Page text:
Easter: Death Does Not Get the Final Say.

I wasn’t able to write as much as I’d wanted to through the course of Lent, but I found myself hearing from God more than I’d expected. In each reading, each prayer, I kept rediscovering the depth of His love and an invitation to trust Him. I don’t think I was quite prepared to so quickly need to hold on to these discoveries. And, although I usually try not to write too terribly personally, I felt writing may help the process.

Unfortunately, toward the middle of March, my grandmother became quickly, and severely, ill. At first, I held on to hope that she would quickly recover and be back to her fiesty self. When it became clearer that that may not happen, I made the trip up to be with her and spend time with her. Though hospice had come in, and she wasn’t able to communicate clearly to us, I told her of all the love I held in my heart for her and with each squeeze of her hand, I was reassured she understood.
I had to leave her side to travel for a work conference. I made it through the first days OK, granted I held a heavy heart. But, one afternoon I felt the need to run up to my room between sessions and just rest. While I looked out the window toward the ocean, I found myself saying out loud “Grandma, I love you so much”. . But meanwhile thinking, I know she can’t hear me all the way from her house, how silly of me. Yet, I felt this deep emptiness and just started crying and missing her.. Shortly after, I talked to my mom and learned that was just about exactly the time Grandma left us.
I believe deeply in the bonds of family, of love felt mutually between souls, and I know I can look to the sky now any time and talk to her. And for that I’m grateful. Through grief, I feel sad, and sometimes angry. I remember feeling angry as I drove to see her, seeing springtime coming to us yet knowing she may not be here to see it. But as I reflect on what I discovered throughout lent, I know that there is pure love and no pain where she is now. And, God can handle my sorrow and occasional angriness, in fact I think he invites us to express it so he can heal it.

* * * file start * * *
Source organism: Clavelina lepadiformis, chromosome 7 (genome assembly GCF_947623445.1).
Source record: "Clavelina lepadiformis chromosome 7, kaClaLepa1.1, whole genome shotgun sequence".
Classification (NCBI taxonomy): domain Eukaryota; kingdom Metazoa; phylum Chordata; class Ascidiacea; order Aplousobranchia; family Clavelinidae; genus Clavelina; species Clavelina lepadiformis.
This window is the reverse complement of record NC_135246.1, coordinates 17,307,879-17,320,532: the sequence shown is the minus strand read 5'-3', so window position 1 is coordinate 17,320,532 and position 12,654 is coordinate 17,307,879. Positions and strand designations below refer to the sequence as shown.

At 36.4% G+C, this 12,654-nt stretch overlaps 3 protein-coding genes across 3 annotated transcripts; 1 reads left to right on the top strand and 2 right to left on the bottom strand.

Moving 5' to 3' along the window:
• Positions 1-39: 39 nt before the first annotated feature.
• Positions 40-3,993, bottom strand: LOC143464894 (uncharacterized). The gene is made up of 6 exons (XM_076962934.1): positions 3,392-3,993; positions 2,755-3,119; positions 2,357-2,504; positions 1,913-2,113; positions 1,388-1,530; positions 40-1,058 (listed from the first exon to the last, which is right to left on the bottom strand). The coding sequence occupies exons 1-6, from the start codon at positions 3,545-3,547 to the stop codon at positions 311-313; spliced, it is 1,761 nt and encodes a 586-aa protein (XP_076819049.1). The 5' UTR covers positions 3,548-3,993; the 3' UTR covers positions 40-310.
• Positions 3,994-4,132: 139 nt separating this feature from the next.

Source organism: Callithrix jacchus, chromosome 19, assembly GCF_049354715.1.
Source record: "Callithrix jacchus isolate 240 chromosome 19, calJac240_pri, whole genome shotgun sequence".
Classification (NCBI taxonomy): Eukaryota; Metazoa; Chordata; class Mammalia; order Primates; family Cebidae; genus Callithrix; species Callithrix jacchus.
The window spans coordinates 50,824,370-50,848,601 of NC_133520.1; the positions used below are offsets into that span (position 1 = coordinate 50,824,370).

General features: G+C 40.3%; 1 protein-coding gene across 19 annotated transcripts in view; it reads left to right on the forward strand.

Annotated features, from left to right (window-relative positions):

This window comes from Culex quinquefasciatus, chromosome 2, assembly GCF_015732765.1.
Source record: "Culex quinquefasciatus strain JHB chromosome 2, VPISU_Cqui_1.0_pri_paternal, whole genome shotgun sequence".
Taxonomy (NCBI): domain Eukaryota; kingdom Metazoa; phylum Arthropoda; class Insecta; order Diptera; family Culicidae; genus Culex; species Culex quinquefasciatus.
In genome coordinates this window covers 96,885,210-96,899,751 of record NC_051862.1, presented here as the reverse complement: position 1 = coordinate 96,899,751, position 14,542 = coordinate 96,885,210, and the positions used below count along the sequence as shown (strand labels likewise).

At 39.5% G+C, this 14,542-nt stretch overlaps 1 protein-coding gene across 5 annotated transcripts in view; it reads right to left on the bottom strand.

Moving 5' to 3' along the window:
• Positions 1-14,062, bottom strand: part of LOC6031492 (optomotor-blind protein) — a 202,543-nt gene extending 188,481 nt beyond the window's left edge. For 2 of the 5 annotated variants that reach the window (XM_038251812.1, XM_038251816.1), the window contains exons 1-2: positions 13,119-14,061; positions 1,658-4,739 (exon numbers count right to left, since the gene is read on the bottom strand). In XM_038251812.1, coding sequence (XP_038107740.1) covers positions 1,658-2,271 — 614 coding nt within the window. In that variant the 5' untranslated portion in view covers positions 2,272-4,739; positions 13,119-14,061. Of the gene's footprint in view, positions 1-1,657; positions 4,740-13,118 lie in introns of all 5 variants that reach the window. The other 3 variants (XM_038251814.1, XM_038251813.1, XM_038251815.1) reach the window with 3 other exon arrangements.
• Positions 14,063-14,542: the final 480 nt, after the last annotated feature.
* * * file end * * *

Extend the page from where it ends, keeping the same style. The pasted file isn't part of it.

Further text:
I am thankful that because of this particular Lenten season, because of the hope Easter offers, because of the resurrection of Christ, the forgiveness of sin, and the gift of God’s grace through faith in Him, I will see her again. I’m grateful that I’ve been invited to follow Jesus where he may go, to live an abundant life in the here and now, and to depend on God on the path I am walking.

Easter has always been second to none, my grandmother’s favorite holiday. This year, it holds a deeper meaning to me. This year, I find the substance and the holiness of its truth and the hope of a new heaven and a new earth, where there is no more pain, sorrow or injustice. In past years, though I grasped the Easter message and understood Christ’s sacrifice and the hope of life everlasting, this year I find myself really living into that hope.

One of the very last things I told her, was that I was thankful for the love of gardening and nature that she instilled into me from a young age. I promised her that this year I would plant a hydrangea, one of she and I’s favorite flowers and help it to grow for her. She nodded “yes”, and that was all I needed. Last summer I made a bouquet from the flowers in front of her house and brought them in, and she just kept telling me how beautiful they were. So, this year I hope to make the flowers grow just as beautifully as her life and faith grew and flourished for our whole family. In the meantime I hold the love and happiness she gave me in my heart and carry her memory with me always, knowing that because of Easter, death no longer has the final say.  

“You never know how much you really believe anything until its truth, or falsehood, becomes a matter of life and death to you. It is easy to say you believe a rope to be strong and sound, as long as you are merely using it to cord a box. But, suppose you had to hang by that rope over a precipice. Wouldn’t you then first discover how much you really trusted it?” -CS Lewis, A Grief Observed


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